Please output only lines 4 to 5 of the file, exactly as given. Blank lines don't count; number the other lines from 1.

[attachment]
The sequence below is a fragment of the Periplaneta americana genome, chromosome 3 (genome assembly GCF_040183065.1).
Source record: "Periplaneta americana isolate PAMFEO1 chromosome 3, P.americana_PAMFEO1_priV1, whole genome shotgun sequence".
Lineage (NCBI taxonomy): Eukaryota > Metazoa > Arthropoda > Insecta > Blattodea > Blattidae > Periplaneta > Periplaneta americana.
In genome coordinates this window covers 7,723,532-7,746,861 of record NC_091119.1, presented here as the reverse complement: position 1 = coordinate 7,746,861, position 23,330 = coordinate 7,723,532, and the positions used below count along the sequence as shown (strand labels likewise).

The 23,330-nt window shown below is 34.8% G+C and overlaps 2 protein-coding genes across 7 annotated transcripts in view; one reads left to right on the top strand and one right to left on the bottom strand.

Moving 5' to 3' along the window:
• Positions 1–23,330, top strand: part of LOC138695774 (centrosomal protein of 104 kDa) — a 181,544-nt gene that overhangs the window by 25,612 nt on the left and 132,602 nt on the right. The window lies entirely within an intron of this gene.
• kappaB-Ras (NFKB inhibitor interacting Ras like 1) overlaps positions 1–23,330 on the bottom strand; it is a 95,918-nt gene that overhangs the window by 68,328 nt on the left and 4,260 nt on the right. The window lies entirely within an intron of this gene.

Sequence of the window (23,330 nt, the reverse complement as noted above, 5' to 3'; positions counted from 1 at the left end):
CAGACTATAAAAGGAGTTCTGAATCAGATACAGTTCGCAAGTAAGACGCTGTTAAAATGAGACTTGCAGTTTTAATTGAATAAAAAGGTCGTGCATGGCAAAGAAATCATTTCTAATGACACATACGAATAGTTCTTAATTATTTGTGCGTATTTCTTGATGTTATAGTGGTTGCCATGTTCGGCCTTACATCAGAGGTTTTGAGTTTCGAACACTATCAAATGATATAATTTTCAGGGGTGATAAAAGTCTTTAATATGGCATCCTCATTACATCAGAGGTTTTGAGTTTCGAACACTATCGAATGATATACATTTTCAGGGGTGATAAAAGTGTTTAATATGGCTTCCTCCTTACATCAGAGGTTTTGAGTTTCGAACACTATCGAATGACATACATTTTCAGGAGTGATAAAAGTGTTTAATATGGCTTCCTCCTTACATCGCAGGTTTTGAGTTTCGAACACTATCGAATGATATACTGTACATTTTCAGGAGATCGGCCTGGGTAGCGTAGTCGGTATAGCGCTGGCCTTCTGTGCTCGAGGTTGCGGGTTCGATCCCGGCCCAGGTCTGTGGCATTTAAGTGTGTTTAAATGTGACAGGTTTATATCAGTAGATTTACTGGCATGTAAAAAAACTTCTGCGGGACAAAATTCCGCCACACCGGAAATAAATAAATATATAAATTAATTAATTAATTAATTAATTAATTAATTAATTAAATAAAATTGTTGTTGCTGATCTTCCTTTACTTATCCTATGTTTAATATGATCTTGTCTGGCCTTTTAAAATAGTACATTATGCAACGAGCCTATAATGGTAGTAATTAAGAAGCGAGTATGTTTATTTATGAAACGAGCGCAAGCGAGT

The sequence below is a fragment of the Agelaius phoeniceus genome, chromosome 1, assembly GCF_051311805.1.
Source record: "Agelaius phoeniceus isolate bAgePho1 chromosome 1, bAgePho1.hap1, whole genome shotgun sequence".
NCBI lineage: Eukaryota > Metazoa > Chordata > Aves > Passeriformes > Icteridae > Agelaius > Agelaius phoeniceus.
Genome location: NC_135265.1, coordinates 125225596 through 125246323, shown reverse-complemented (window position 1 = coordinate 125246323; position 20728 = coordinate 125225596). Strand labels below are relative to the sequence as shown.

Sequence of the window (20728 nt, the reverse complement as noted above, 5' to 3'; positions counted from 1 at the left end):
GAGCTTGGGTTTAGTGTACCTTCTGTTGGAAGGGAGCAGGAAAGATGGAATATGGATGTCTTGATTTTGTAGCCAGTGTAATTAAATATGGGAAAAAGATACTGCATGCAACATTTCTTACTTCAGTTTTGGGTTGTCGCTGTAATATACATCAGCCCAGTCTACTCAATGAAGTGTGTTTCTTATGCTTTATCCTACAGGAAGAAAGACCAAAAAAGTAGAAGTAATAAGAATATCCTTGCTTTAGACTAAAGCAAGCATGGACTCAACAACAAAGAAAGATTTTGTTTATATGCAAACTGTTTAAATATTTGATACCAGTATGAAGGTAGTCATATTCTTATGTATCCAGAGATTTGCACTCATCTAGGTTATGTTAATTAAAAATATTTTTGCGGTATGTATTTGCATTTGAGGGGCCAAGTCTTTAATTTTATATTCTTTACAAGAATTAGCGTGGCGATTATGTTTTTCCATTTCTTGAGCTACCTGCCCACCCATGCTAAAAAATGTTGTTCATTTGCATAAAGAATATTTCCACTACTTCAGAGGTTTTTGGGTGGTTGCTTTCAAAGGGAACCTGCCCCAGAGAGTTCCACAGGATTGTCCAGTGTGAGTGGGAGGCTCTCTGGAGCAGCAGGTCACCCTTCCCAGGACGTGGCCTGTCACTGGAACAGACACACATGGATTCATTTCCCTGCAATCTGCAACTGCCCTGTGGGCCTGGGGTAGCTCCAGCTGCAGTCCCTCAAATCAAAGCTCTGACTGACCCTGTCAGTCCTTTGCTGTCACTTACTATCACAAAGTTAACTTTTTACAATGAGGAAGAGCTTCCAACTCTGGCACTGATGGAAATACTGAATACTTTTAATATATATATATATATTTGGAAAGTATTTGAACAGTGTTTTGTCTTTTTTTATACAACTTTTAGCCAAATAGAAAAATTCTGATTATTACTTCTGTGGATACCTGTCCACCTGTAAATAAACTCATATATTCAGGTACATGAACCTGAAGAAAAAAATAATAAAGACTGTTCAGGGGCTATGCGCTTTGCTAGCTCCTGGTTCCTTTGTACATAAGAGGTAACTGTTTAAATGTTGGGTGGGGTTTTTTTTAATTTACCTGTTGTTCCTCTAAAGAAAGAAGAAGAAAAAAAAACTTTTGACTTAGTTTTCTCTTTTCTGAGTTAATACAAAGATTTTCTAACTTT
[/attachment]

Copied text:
In genome coordinates this window covers 7,723,532-7,746,861 of record NC_091119.1, presented here as the reverse complement: position 1 = coordinate 7,746,861, position 23,330 = coordinate 7,723,532, and the positions used below count along the sequence as shown (strand labels likewise).

The 23,330-nt window shown below is 34.8% G+C and overlaps 2 protein-coding genes across 7 annotated transcripts in view; one reads left to right on the top strand and one right to left on the bottom strand.